HONOLULU (KHON2) — Gov. David Ige announced on Wednesday, Dec. 23, that he will be delaying his plan for mandatory furloughs. The furloughs will no longer start on Jan. 1, 2021, but could be implemented at a later time.

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State workers would be forced to take two days off per month under the furlough plan, which amounts to about a 9% pay cut.

The reason Gov. Ige is delaying the furloughs is due to funding in the $900 billion congressional stimulus bill. Through the bill, the state would have access to federal funds to pay for things like vaccine distribution, testing and education, which would free up more money in the state’s bank account.

The delay is a welcome one for state workers.

“They’re relieved. You know, it’s Christmas in a couple of days, and a lot of them have been holding back buying Christmas gifts for family members, on buying decorations and celebrating the holidays,” said Liz Ho, United Public Workers (UPW) administrator.

While it is an immediate reassurance, Ho said many workers part of the UPW — which represents corrections officers, state groundskeepers, electricians and utility workers — are still worried about what may come.

“They’re anxious,” said Ho. “[They asked] a lot of questions about, you know, how long do you expect the furloughs to last and, they were sharing stories about the impact that these furloughs would have on their lives.”

The Hawaii State Teacher Association (HSTA) said this will help many teachers who were expecting the first furlough day on Jan. 4th before children get back to class.

“You just can’t walk into a classroom and be prepared to teach. So, this will give our teachers that opportunity to set up their classrooms and to get ready for the semester which otherwise would not have been available,” said Corey Rosenlee, HSTA President.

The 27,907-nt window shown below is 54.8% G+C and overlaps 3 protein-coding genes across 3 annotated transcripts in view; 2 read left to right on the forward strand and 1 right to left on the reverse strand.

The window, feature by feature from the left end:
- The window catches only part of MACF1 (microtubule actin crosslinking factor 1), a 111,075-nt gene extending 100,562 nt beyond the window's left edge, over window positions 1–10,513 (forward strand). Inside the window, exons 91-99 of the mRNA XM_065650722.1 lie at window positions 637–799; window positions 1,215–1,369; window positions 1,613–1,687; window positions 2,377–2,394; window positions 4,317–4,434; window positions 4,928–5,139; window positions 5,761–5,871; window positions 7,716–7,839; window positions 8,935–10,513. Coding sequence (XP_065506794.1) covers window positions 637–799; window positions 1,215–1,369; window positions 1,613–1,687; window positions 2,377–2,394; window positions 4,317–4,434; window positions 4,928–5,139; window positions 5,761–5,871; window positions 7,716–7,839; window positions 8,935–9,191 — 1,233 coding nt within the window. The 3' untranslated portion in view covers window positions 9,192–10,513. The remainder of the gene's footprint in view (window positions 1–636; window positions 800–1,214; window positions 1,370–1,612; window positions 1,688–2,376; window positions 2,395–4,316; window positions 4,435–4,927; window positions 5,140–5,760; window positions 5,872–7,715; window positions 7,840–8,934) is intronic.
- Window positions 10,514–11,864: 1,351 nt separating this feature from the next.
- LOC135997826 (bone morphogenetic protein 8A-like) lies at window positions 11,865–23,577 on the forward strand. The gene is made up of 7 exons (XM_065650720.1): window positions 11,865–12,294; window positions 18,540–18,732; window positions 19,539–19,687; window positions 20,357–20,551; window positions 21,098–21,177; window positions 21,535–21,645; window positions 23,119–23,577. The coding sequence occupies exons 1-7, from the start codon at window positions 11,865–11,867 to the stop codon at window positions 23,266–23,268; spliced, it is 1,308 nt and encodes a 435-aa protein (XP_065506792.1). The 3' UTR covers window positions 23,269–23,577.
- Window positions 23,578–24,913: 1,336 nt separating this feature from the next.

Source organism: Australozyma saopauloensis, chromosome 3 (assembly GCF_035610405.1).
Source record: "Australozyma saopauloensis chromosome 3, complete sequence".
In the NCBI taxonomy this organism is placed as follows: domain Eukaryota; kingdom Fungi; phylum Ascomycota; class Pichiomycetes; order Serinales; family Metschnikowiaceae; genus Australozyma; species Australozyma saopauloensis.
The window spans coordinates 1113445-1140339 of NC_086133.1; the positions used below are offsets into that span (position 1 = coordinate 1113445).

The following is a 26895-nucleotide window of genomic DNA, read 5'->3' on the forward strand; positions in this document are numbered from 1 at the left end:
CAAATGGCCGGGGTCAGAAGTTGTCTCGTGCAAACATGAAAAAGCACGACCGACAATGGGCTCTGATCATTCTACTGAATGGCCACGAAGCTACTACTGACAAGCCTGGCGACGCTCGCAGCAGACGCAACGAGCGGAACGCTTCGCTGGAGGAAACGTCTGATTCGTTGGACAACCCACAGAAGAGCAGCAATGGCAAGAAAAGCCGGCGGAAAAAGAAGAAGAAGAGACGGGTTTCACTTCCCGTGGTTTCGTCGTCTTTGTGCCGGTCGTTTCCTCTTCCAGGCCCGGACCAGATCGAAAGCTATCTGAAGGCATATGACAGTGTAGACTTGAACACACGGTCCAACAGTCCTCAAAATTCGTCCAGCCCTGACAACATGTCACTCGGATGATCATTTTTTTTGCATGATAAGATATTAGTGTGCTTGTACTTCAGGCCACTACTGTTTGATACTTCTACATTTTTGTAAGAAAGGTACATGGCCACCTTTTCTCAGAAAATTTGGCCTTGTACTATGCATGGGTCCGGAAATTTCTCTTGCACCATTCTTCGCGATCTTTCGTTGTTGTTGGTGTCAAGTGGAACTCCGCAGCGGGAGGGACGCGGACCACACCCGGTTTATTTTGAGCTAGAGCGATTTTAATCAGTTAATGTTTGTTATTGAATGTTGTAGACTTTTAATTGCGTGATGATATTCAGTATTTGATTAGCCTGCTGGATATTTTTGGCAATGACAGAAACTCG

While the delay is a relief for some, furloughs are not completely off the table.

The unions say they will take action against the governor if a furlough is imposed before their contract expires in June of 2021.

“We have a contract in place. It expires on June, 30 2021, and we strongly believe that the governor could not impose furloughs during that period, while we have a valid contract,” said Ho. “If furloughs are imposed on our union members between now and the end of our contract. Yes we will (file) in court and (address) these issues legally.”

The University of Hawaii Professional Assembly (UHPA), which represents about 3,500 workers, has filed a lawsuit against Gov. David Ige intending to block the furlough.  

In a statement, UHPA executive director Christian Fern said:

“Since we have not had the benefit of a discussion to explore alternative solutions to the state’s budget deficit with the governor and his administration, we are resorting to legal action to challenge the governor’s legal right to override our contract terms, including his justification to use emergency proclamations to issue his edict on furloughs.”

The governor’s office has not yet responded to KHON for comment on the lawsuit.

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